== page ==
Therefore, the test of a church, whether it is in the Spirit of the Lord, whether that church is taking seriously God's concern for the world for all of human life, whether that church as the body of Christ today in this world is willing to take upon itself the suffering of humanity, is willing to be concerned over injustice, is willing to be concerned and involved in the conflicts of South Africa, of the rights of the blacks and the coloreds as they struggle, whether the church is concerned about suffering and hungering humanity, the test of a church is whether it cares enough to take upon itself the suffering of the whole world, and to give itself to do something about it, and to place that priority on a higher level than its buildings, on a higher level than its programs, on a higher level upon whatever we do for ourselves. Do we believe that Jesus came in the flesh, and, therefore, we are now his body? 

The second test John gave them that day of whether a church is a church, John wrote, “We love because he first loved us. If anyone says I love God and hates his brother, he is a liar. For he who does not love his brother whom he has seen cannot love God whom he has not seen. By this we know that we have passed out of death into life because we love the brethren.” We love the brothers and sisters. The gnostic heresy at that time was that those who had this special knowledge—and gnostic is from the Greek word gnosis, which means knowledge—meaning those who believed as they believe, became a special superior elite group within the church and have special privileges of a higher order. But John came along and said that the test of the Spirit of God is whether you love everyone. The Christian church is an inclusive fellowship. There are no exclusions, there are no limitations. It is inclusive. It is a fellowship that knows no boundaries, no racial boundaries, no sexual boundaries. No one has any more rights or authority than anyone else. It is a fellowship where there are no classes. The amount of money we have, the way we dress, the way we wear our hair, how much education we have is all irrelevant for before God, we are all equal. We are all brothers and sisters. Our fellowship extends and reaches out in a caring, sharing way to everyone. For love in First John is not just a sentimental feeling that we have for each other. Love is action. He wrote, “Let us not love in word or speech, but in deed, and in truth.” The true Spirit of God is seen in a church where it reaches out to everyone, where its caring, its sharing and its love envelops us all. God is our Father and each other are our brothers and sisters,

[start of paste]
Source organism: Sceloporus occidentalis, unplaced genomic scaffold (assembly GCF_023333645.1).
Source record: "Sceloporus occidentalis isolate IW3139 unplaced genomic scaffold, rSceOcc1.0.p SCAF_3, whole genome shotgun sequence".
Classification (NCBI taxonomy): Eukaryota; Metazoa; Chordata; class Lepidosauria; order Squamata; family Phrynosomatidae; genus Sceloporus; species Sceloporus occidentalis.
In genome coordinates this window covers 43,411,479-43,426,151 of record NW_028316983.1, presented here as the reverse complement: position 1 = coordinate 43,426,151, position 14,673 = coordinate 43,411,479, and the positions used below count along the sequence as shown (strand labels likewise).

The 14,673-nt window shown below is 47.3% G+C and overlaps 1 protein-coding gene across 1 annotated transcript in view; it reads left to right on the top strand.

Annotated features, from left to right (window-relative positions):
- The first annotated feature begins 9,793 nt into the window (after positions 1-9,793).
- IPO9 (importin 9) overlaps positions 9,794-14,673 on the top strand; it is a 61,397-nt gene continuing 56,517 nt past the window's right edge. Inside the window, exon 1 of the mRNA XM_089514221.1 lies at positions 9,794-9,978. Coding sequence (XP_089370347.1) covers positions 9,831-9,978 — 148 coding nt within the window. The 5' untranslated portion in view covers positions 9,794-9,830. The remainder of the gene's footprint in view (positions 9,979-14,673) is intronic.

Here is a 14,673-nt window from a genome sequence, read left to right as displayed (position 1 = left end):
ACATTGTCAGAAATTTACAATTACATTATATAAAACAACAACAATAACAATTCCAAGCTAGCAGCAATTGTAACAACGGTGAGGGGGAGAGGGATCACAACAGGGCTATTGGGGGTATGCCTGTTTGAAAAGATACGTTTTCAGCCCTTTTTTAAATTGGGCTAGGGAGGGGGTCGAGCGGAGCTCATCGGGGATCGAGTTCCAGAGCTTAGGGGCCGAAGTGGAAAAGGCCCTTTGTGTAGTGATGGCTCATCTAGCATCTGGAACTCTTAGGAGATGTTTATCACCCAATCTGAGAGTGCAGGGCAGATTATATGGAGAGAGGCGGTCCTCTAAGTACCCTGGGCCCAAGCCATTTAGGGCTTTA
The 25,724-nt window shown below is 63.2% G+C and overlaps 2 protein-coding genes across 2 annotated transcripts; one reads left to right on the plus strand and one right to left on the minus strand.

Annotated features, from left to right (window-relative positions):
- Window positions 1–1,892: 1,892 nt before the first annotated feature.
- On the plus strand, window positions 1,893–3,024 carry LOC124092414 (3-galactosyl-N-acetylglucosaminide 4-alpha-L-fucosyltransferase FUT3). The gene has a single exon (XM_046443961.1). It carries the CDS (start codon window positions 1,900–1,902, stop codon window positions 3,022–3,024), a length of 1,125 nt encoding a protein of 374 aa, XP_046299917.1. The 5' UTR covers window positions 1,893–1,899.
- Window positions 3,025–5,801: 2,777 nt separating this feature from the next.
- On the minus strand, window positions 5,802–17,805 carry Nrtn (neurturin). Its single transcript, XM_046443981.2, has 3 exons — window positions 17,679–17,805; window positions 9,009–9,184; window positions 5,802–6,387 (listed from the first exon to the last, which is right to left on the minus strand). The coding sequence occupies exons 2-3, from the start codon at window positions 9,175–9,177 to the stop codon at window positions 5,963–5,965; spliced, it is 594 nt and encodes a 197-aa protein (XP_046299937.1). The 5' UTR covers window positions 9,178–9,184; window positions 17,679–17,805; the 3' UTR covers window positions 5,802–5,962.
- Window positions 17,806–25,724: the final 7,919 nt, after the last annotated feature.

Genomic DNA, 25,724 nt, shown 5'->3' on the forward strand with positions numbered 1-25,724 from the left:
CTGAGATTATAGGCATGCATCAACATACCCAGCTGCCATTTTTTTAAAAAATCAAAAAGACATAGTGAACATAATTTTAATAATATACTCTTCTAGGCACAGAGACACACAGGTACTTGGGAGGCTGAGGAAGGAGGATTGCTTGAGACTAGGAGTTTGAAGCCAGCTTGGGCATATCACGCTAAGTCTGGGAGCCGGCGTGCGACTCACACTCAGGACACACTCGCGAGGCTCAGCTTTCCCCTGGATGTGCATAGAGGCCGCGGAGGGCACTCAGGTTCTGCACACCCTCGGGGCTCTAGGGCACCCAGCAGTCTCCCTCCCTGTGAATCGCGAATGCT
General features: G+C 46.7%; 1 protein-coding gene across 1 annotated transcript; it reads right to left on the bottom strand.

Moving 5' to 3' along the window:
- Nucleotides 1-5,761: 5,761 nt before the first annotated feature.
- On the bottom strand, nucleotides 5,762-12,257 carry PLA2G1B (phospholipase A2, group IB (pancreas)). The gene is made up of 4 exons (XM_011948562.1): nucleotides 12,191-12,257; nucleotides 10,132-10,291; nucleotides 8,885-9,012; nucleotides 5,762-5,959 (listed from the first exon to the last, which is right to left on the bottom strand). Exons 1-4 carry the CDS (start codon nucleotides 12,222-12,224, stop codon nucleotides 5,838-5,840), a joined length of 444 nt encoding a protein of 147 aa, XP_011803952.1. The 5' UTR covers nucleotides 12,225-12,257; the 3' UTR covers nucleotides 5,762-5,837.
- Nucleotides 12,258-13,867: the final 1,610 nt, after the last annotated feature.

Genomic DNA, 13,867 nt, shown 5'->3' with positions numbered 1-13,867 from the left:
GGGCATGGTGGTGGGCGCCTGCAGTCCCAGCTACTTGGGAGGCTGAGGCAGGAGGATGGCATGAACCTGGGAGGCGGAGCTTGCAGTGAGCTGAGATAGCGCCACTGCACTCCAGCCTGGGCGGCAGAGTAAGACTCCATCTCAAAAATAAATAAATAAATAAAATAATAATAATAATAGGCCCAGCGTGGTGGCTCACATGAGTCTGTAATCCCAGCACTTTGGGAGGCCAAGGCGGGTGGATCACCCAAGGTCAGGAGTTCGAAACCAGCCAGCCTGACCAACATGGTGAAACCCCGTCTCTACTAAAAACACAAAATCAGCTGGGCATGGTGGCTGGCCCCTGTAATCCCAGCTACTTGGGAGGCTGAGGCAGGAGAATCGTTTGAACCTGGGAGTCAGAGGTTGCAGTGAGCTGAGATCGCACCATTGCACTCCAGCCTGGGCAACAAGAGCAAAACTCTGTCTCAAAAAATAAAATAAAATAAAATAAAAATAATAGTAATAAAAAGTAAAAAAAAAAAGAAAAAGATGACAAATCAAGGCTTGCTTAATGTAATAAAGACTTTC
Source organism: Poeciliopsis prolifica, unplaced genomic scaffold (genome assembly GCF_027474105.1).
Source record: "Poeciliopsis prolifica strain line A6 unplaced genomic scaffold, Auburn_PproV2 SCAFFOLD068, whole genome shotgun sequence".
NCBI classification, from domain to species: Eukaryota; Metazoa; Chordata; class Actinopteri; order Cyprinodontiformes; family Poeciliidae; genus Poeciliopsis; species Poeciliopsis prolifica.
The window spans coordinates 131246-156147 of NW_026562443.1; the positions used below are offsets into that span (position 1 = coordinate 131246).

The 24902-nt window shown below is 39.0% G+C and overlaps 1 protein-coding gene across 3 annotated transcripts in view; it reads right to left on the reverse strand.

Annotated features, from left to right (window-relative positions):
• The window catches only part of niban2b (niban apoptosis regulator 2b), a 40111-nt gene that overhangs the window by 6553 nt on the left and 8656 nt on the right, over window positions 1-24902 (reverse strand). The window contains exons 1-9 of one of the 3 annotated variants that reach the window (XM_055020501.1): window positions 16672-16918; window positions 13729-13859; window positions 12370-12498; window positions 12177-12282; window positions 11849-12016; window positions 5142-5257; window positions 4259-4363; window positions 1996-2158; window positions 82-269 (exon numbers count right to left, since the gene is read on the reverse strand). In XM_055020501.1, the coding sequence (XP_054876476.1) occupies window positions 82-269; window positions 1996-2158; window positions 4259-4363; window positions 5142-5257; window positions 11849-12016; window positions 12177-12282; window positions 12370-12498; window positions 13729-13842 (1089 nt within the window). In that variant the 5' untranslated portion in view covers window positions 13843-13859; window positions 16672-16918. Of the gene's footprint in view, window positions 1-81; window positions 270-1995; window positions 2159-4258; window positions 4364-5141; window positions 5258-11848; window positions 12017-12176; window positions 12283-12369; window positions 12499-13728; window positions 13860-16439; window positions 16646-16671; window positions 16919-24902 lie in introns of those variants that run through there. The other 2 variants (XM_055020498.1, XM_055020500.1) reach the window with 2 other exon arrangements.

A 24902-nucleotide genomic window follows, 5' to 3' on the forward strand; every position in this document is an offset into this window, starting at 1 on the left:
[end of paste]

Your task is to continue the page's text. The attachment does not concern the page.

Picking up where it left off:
The third test of a church in First John, “Whoever confesses that Jesus is the Son of God, God abides in him. All who keep his commandments, abide in him.” The test of a church is does it confess Christ? Does it honor and glorify Christ? Does it keep his commandments? A church is unique among all human institutions because of its concern for the world. With no vested interest, we're not trying to sell anybody anything. We're not trying to put any kind of political philosophy on them. We're not trying to sell our country. The only motivation for Christian caring and mission throughout the world is love, and that is unique among all human institutions. The church is unique because of its inclusive fellowship. 

And because of loyalty to Christ, do you serve in this church? Do you serve wherever you are out of loyalty and devotion to Christ? Or for personal gain, for prestige, for glamour? Or do you serve out of loyalty to Christ? Our purpose as a church is to find God’s will and do it. Only what is done for Christ, only what is done in his name will last. All other ground is sinking sand. Are we together consciously seeking God's will that we may be his church and not just do what we want to do? Not just our little schemes, not just my pet projects, not just your pet projects, but together seeking to do the will of God, seeking in humility to know his will? If so, then we are a church. 

Beloved, test the spirits. Where the Spirit of the Lord is, where there is a concern for the world, where there is an inclusive fellowship, where Jesus is honored and glorified, there is the church.

© 1976 Douglas I. Norris